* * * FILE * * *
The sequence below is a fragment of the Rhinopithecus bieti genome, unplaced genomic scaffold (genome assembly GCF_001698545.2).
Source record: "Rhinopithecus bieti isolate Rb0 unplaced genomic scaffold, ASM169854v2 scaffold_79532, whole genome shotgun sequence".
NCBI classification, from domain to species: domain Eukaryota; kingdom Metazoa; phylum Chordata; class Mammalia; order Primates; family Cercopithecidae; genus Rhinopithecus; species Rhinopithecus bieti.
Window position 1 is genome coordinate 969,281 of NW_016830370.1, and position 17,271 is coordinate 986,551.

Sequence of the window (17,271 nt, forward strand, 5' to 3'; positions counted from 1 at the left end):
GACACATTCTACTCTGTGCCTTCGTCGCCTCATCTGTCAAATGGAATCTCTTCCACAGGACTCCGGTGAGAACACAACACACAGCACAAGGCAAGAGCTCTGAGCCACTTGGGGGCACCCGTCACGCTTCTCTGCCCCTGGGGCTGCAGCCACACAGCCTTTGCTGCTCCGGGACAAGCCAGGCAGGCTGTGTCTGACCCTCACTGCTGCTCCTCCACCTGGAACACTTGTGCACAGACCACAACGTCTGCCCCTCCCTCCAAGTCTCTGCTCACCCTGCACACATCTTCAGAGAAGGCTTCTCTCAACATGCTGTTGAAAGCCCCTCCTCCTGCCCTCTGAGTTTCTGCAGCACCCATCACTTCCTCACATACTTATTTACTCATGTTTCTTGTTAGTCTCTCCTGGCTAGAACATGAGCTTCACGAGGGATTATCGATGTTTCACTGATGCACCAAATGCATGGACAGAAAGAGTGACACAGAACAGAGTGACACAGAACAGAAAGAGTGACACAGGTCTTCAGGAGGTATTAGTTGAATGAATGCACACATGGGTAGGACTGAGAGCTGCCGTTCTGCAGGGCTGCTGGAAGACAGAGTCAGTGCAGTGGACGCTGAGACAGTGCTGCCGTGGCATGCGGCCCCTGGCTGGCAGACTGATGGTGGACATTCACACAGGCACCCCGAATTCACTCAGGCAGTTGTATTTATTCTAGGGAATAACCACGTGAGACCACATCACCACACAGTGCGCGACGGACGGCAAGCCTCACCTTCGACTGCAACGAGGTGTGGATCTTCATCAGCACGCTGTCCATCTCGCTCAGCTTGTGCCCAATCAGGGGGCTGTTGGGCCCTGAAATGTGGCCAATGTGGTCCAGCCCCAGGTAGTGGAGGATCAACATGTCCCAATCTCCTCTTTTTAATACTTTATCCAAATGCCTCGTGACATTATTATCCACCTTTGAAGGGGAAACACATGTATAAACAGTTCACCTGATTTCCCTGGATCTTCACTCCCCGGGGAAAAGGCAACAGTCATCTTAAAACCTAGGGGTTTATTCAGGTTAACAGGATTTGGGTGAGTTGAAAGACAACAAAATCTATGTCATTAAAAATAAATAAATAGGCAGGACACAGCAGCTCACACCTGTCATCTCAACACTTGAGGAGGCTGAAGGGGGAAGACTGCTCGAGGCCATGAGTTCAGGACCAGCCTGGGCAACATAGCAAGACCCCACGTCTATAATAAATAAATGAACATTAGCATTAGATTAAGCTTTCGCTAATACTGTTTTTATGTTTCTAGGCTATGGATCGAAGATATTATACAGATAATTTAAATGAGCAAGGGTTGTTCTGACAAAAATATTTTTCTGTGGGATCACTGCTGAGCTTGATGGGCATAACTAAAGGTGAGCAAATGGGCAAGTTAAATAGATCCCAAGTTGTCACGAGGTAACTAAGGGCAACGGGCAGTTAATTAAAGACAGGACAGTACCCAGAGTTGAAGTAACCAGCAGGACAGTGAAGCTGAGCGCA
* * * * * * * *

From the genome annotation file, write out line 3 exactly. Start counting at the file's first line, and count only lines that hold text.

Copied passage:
NCBI classification, from domain to species: domain Eukaryota; kingdom Metazoa; phylum Chordata; class Mammalia; order Primates; family Cercopithecidae; genus Rhinopithecus; species Rhinopithecus bieti.